For hundreds of years, medical students have been dissecting cadavers to learn about the inner workings of the human body. Nowadays, however, virtual reality app development will become the new standard for medical training and education. Millennial students can put on a headset and their teacher can guide them through a lesson on a virtual human subject.
One healthcare startup decided to build Google Maps for the human body using 3D and augmented reality technologies. It entrusted us with developing a VR version of two individual-focused applications: Skull Anatomy and Head & Neck.
The Head & Neck app is a viewer for bones and muscles of the head and neck areas. To facilitate further exploration of the head, the app allows users to hide selected pieces or make them semi-transparent.
The Skull Anatomy application allows one to explore the skull in unprecedented detail with the ability to move, rotate, scale, expand, fade, and hide the model of the skull. This application has two modes: View and Learn. View mode is similar to Head & Neck in the functions it offers; users can tap on any skull part to select it and get a summary of it, as well as select multiple skull parts to get a list of them. Learn mode provides more extensive functionalities than View mode: each bone can be explored through reference information and comprehensible colored models.
Who is the Anatomy app for?
Virtual reality medical software is designed for a range of users, from medical and allied-health students to educators, healthcare professionals, patients, artists, and curious minds. It not only helps students grasp the challenging subject of anatomy, but it is also easily understood by individuals without a medical background. It is an advanced learning tool that could complement any anatomy curriculum and help people visualize and explore anatomy.
The application delivers accurate visual and textual information, immediate response time, and intuitive navigation. It satisfies the highest standards of medical and scientific accuracy. All anatomical definitions and clinical correlations are written by professors of anatomy and medical professionals.
To implement this challenge, we used the following technologies and tools:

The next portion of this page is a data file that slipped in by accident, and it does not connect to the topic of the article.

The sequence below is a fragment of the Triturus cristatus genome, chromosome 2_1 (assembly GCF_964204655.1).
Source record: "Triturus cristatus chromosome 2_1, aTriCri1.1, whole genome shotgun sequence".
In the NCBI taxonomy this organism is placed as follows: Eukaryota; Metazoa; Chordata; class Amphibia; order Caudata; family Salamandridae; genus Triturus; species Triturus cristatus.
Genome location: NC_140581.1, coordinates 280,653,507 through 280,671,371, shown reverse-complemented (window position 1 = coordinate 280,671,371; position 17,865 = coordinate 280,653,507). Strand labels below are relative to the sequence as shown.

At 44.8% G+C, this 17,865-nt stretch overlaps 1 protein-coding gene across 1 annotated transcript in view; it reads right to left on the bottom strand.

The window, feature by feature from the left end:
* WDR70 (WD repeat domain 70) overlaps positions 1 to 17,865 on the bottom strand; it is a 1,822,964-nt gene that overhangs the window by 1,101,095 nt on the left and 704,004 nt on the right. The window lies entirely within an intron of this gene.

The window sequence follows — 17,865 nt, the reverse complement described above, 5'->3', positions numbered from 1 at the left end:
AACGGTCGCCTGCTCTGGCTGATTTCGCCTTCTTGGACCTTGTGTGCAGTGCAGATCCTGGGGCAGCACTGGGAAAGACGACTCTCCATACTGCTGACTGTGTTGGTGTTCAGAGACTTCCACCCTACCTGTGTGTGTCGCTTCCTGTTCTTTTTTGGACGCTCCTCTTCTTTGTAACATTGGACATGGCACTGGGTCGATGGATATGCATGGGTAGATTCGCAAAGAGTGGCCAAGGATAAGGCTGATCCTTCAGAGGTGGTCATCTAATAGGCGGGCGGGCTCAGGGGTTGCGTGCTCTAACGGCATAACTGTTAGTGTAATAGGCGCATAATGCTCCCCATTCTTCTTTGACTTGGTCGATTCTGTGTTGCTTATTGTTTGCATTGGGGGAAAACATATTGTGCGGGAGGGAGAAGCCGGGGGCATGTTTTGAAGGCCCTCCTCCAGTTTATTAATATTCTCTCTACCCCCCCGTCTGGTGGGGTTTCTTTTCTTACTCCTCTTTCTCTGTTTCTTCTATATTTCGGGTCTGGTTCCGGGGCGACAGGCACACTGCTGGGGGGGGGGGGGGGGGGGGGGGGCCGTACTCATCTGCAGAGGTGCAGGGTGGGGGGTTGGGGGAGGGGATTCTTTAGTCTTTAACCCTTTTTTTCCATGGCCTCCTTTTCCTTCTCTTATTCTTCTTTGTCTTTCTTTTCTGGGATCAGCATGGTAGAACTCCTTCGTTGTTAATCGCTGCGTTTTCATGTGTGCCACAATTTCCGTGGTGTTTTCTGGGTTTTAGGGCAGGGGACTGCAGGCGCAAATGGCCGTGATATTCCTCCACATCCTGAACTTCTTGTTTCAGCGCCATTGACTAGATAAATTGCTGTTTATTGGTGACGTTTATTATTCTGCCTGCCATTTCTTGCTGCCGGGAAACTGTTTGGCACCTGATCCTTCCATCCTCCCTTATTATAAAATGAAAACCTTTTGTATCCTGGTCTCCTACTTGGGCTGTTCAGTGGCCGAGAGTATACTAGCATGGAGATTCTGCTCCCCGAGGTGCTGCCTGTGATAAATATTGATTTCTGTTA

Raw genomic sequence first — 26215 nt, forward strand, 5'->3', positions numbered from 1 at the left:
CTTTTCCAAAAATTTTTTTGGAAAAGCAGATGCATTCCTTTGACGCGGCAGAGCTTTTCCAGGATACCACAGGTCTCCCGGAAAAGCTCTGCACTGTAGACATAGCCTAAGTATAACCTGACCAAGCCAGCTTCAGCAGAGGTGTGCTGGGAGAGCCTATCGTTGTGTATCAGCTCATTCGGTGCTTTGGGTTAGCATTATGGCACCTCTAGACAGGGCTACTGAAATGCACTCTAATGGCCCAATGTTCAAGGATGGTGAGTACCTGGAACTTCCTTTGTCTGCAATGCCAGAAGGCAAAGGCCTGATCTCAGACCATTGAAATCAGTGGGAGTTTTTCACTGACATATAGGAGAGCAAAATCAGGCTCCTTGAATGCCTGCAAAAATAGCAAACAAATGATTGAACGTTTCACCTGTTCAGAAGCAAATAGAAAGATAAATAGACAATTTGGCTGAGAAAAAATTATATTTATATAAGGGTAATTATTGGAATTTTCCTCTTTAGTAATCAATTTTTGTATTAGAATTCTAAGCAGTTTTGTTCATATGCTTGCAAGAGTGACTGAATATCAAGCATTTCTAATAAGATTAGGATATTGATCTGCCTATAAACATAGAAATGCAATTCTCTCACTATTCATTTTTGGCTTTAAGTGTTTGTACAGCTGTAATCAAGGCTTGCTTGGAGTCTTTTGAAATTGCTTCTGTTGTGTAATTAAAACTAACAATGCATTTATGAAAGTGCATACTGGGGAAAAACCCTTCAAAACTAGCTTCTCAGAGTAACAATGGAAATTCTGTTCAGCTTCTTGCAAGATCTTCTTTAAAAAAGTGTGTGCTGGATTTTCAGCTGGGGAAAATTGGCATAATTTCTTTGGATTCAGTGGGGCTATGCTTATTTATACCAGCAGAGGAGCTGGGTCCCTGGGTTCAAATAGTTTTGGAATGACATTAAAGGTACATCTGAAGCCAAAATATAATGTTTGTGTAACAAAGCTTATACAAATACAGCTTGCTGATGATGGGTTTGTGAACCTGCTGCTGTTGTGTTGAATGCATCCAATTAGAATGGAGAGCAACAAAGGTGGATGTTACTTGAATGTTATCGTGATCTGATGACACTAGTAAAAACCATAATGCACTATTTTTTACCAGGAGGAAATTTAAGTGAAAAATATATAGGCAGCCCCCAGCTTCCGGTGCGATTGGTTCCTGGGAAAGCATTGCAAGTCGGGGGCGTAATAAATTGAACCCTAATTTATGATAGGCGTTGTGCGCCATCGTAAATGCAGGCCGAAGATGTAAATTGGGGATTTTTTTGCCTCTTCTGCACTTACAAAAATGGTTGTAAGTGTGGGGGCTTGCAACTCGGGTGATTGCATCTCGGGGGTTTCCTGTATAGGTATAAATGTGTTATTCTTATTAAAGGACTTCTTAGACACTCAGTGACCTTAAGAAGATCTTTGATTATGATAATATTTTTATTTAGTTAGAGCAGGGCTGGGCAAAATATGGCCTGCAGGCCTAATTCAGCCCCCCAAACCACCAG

- Unity 3D
- Mixed Reality Toolkit
- Acer Windows Mixed Reality Headset with Motion Controllers
The project is designed using a Unity3D engine. To simplify working with motion controllers, we used Mixed Reality Toolkit Asset. You can download the Mixed Reality Toolkit from the GitHub page.
Also, we strongly recommend looking through the contents of this link, which describe how to prepare your work environment to use Mixed Reality Toolkit-Unity in your Unity 3D project.
Features that have been implemented:
- Simple drag, resize, and rotate
- Explore the skull in unprecedented detail
There are, of course, many ways one could choose to design the controllers; we have used the design pattern called State Machine.
To generate descriptions for skull parts, we created a ScriptableObject asset that allows one to display detailed information about the currently selected Object using the Inspector window (sometimes referred to as “the Inspector”).
To display the text description, we have used World Space Canvas, which can be freely positioned and rotated in the Scene. You can put a Canvas on any wall, floor, ceiling, or slanted surface (or hanging freely in the air). Just use the normal Translate and Rotate tools in the toolbar.
Now let’s look at the following piece of code that illustrates a bone output on a mesh.
Each skull part is a 3D object. You can tap on the bone to select it and get a name and summary.
To get the name of the bone, we have applied the following approach: we painted the texture of each skull part. When we put the ray on the pixel, we got the color and compared it with the array of colors and names.
Inside the application, we provide a high-performance teleportation implementation that allows you to immediately jump longer distances.Teleportation is a type of locomotion that allows the player to move around a VR environment with minimal discomfort. With teleportation, the user points the controller at a location they’d like to move to, and then initiates the teleportation action, they are transitioned to that location via a rapid animation tuned to maintain user comfort.
To implement teleportation, we have used a Line Renderer component. It takes an array of two or more points in 3D space and draws a straight line between each one. A single Line Renderer component can be used to draw anything from a simple straight line to a complex spiral. The line is always continuous; if you need to draw two or more completely separate lines, you should use multiple GameObjects because each has its own Line Renderer.
We have created the following list of useful links during our research.
- Mixed Reality Toolkit-Unity. GitHub repository
- Unity creation engine
- The Inspector window
- Line Renderer
Where else can non-gaming applications for virtual reality be used?
Virtual and augmented reality are already in use for commercial gaming applications. The 2018 analyst forecast shows a steady increase in VR device shipment; it is estimated to be 20 million units.
But what about industries beyond gaming? A few markets are already starting to use this new technology, and more will likely follow as both AR and VR expand and become cheaper for businesses to implement. Below, information about how AR and VR may be used for non-gaming applications is listed:
- Travel and tourism
- Mechanical engineering and industrial design
- Architecture and civil engineering
- Mental health